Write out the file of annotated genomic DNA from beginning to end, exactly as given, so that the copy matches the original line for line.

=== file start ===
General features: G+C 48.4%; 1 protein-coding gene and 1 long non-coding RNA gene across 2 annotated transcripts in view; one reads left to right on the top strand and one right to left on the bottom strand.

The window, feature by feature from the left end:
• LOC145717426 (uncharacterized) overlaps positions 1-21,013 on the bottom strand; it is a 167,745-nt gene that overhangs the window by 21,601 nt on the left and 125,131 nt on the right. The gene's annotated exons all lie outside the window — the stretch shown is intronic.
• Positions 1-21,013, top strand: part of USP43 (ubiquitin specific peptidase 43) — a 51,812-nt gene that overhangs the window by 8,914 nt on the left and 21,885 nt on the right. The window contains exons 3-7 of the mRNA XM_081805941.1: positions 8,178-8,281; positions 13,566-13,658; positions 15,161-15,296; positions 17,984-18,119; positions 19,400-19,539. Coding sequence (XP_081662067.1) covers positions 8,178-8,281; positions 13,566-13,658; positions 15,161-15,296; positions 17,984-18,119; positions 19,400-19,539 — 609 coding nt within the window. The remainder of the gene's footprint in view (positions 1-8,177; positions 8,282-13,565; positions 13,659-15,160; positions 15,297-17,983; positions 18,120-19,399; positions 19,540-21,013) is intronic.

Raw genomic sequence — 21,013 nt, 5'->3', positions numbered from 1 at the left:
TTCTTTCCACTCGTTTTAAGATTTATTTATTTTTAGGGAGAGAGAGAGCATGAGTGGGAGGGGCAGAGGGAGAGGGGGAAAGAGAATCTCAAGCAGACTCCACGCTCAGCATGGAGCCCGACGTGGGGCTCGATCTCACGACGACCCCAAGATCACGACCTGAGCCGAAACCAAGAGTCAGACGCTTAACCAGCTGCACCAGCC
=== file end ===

General features: G+C 48.4%; 1 protein-coding gene and 1 long non-coding RNA gene across 2 annotated transcripts in view; one reads left to right on the top strand and one right to left on the bottom strand.

The window, feature by feature from the left end:
• LOC145717426 (uncharacterized) overlaps positions 1-21,013 on the bottom strand; it is a 167,745-nt gene that overhangs the window by 21,601 nt on the left and 125,131 nt on the right. The gene's annotated exons all lie outside the window — the stretch shown is intronic.
• Positions 1-21,013, top strand: part of USP43 (ubiquitin specific peptidase 43) — a 51,812-nt gene that overhangs the window by 8,914 nt on the left and 21,885 nt on the right. The window contains exons 3-7 of the mRNA XM_081805941.1: positions 8,178-8,281; positions 13,566-13,658; positions 15,161-15,296; positions 17,984-18,119; positions 19,400-19,539. Coding sequence (XP_081662067.1) covers positions 8,178-8,281; positions 13,566-13,658; positions 15,161-15,296; positions 17,984-18,119; positions 19,400-19,539 — 609 coding nt within the window. The remainder of the gene's footprint in view (positions 1-8,177; positions 8,282-13,565; positions 13,659-15,160; positions 15,297-17,983; positions 18,120-19,399; positions 19,540-21,013) is intronic.

Raw genomic sequence — 21,013 nt, 5'->3', positions numbered from 1 at the left:
TTCTTTCCACTCGTTTTAAGATTTATTTATTTTTAGGGAGAGAGAGAGCATGAGTGGGAGGGGCAGAGGGAGAGGGGGAAAGAGAATCTCAAGCAGACTCCACGCTCAGCATGGAGCCCGACGTGGGGCTCGATCTCACGACGACCCCAAGATCACGACCTGAGCCGAAACCAAGAGTCAGACGCTTAACCAGCTGCACCAGCC